The Pyu nation

Pyu sites

The Pyu nation: introduction

Much has been written about the Pyu but there are not much Pyu writings apart from the few religious writings and the funeral urn inscriptions that has been excavated at various Pyu sites. It is only from our chronicles and archeological findings that the Pyu history is based on. Traditionally, the Pyu walled cities of Tagaung, Beiktahno and Sriksetra and elsewhere were considered to be city states that flourished in different eras and Bagan has been considered as the first Myanmar empire. But according to contemporary Chinese sources, and the recent archeological findings including that of Pyu settlements in lower Myanmar including those near Dawei, the Pyu nation covered the current Myanmar territory and it is the Pyu that established the first Myanmar empire.

The ‘Pyu’ in Chinese records

The Pyu are referred to as the ‘P’iao’ in Chinese texts dated from the 3-9C AD, although they are thought to have called themselves ‘Tircul’. Tircul is used, for example, in the 1102 AD palace inscription of Kyanzittha, where Tircul, Bamar and Mon dancing is described (Blagden and Duroiselle 1921). Variants of Tircul are also mentioned by Perso-Arab authors of the 9th and 10th centuries AD. Bordering Nan-chao, these ‘ kingdoms are at war with China, but the Chinese come out stronger.’ (Luce 1985:46)

Early accounts

A long established trade route between China and India passed through what is now Upper Myanmar. The Han dynasty establishment of a prefecture at Yung-ch’ang in Yunnan in 69AD prompted increased mention of these areas although reference to kingdoms precedes mention of the P’iao. The earliest note is in the work of two envoys, K’ang T’ai and Chu Ying, sent to the court of Funan in southern Cambodia, possibly around 240AD. There they met an emissary from India who gave them information about a number of kingdoms to the west.

Upon their return home, K’ang T’ai in particular included these stories in his report (Briggs 1951:21). One passage mentions <span>a kingdom known as Chin-lin located on a large bay over 2000 li west of Funan. Another 2000 li west was the kingdom of Lin-yang, accessible only overland, not by water. The people of this kingdom were said to be Buddhist. Linking the areas named in the Chinese records with names of archaeological sites continues to pose a challenge to academics.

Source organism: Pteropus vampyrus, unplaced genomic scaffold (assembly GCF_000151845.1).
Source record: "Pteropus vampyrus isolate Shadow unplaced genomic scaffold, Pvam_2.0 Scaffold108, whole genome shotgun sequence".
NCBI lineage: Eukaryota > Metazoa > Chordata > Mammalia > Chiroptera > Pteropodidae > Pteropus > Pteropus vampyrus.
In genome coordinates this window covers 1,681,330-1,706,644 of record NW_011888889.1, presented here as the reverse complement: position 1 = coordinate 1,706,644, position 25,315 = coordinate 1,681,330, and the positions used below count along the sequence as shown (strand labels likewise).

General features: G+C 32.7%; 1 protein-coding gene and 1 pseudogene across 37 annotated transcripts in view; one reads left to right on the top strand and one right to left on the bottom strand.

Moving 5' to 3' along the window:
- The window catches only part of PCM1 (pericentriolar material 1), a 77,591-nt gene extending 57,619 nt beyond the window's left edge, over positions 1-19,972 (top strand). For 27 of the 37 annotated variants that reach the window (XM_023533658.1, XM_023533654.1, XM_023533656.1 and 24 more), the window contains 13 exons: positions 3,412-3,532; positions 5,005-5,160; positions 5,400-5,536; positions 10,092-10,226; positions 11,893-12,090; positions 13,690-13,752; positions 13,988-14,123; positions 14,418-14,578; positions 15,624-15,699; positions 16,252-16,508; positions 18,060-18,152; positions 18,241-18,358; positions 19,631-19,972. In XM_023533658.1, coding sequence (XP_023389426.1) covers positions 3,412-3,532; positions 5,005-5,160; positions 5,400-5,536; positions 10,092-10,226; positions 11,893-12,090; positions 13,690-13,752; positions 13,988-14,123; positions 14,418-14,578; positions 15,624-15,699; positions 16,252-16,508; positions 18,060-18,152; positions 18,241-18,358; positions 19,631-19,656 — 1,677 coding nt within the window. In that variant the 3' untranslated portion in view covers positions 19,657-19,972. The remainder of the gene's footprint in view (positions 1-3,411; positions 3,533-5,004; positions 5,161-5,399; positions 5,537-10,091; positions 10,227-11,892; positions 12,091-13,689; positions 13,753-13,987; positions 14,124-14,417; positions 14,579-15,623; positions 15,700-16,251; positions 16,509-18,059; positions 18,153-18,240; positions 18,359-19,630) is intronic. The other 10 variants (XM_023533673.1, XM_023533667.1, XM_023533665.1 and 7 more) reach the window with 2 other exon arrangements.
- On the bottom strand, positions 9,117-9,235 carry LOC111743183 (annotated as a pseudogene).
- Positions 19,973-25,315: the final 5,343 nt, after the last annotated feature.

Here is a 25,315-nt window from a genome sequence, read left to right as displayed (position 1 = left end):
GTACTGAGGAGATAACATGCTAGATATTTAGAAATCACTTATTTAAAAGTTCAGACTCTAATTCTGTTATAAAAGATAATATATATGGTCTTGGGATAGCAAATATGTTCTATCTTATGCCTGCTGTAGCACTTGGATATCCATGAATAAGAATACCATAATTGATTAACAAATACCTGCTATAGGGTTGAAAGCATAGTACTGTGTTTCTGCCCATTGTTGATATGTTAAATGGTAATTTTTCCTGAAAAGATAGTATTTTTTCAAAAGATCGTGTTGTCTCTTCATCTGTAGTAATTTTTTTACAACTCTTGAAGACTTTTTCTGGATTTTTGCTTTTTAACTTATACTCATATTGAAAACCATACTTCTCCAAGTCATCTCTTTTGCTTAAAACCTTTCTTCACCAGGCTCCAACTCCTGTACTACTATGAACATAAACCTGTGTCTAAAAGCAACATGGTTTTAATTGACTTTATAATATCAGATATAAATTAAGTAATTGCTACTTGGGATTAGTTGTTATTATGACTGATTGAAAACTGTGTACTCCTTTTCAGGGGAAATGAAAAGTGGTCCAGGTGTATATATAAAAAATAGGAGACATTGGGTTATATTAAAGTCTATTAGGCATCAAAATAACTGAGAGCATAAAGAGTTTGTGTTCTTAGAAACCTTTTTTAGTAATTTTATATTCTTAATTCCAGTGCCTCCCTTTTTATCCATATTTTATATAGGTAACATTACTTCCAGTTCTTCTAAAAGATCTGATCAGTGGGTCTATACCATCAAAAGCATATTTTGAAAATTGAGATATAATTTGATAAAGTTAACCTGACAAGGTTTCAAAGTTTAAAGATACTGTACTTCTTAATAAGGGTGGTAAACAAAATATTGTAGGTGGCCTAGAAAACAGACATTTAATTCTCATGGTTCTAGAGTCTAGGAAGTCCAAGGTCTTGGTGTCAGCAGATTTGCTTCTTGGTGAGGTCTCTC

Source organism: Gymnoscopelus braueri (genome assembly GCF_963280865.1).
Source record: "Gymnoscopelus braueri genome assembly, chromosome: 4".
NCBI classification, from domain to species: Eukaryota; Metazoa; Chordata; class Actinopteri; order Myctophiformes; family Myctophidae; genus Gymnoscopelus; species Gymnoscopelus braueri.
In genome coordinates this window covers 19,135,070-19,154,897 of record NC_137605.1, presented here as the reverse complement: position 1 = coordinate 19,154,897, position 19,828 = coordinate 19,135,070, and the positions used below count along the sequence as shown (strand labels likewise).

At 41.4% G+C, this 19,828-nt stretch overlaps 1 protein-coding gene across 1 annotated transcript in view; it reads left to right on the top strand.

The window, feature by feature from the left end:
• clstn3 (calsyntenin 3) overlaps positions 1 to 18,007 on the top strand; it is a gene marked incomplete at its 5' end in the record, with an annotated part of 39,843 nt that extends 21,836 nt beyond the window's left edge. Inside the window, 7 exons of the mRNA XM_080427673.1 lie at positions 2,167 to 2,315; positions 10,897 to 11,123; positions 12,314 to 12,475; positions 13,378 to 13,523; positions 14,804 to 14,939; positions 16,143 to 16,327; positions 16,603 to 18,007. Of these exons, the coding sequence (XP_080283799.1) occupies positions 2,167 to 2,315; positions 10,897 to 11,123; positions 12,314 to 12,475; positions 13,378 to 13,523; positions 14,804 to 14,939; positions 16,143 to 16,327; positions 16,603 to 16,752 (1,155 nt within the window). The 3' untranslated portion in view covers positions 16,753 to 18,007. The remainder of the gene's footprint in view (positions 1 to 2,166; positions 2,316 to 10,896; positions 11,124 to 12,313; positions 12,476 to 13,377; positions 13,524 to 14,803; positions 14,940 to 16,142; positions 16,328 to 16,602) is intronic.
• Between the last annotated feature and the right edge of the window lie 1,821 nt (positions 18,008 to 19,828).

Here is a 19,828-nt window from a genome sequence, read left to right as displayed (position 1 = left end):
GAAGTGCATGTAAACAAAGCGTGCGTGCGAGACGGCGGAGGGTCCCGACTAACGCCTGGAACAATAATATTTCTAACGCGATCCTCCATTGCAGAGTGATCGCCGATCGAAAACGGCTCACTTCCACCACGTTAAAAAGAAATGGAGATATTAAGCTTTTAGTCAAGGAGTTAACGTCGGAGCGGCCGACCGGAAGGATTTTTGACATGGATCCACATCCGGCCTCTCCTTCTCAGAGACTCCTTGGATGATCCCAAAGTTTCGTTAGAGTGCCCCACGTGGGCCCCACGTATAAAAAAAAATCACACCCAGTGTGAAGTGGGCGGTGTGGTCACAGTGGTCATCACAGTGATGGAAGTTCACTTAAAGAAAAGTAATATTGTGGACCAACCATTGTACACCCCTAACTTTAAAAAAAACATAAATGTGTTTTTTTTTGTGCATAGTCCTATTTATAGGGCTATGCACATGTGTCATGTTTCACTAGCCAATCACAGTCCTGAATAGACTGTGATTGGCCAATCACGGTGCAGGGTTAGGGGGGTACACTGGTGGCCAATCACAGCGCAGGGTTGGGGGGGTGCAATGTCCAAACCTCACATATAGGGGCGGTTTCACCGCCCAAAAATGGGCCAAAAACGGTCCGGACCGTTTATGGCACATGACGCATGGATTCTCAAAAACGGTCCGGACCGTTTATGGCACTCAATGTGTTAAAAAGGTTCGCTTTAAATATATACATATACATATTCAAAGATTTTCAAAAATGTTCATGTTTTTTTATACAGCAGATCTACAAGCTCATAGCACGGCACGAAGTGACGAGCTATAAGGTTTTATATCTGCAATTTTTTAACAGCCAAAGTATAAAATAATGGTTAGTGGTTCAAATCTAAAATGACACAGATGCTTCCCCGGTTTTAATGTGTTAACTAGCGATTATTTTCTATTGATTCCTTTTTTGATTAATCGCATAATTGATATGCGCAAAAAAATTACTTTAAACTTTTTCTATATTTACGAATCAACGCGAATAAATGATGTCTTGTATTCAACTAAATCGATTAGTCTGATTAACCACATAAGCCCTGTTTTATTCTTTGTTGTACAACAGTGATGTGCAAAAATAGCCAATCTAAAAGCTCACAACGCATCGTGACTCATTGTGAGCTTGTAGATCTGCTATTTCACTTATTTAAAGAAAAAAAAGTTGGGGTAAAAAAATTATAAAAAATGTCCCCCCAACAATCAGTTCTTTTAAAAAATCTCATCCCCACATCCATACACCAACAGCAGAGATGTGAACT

Chen Yi-Sein, formerly Reader in Chinese at Yangon University, has identified Lin-yang with Beikthano, relying on various linguistic conclusions, some elaborated, about a range of dates and associated placenames. Htin Aung identifies Lin-yang with Halin and Chin-lin with Thaton (1967:7,9). Luce also suggested Thaton as Lin-yang and the presence of Lopburi Khmer from central Thailand, although in other articles adopted a more conservative conclusion that Chin-lin may have been on the Gulf of Martaban or the Gulf of Siam, which would place Lin-yang in either Myanmar or Thailand (Luce 1965:10, Wheatley 1983: 167). Even if this early Chinese text is identified with Beikthano, Taw Sein Ko refers to two ancient capitals by this name, one in Magwe, and the other in the Upper Chindwin (Aung Thaw 1968:5).

Other Chinese texts of about the 4th century AD describe troublesome groups living southwest of Yung-ch’ang. These peoples grew millet, hill-paddy, cotton trees and cinnamon, and produced saltwells, gold, silver, jade, amber, cowrie and tortoise shell. There were rhinoceros and elephant, and monkey hide was used to make armour. The peoples were alleged to be cannibals, who tattooed themselves and used bows and arrows. Further to the southwest, some 3000 li, were “a civilised people, the P’iao, where ‘prince and minister, father and son, elder and younger, have each their order of precedence” (Luce 1960:309). They made their knives and halberds from gold, and produced perfumes, cloves, cowries and a white cloth from the cotton-tree.

The Pyu nation: Sriksetra according to Chinese chronicles

The mention of the Pyu in Chinese sources is seen in the following:

  • chronicles of the monks Hsüan Tsang and I Ching who visited India in the 7th century
  • Old Tang History (Chiu-t’ang-shu)
  • New Tang History (Hsin-t’ang-shu) Shinn-T’ang-Shu and the
  • Man Shu, compiled by Fan Ch’o

I do not have any complete translations of them, even with regard to the Pyu, but only articles quoting them. Here is from what Moore wrote: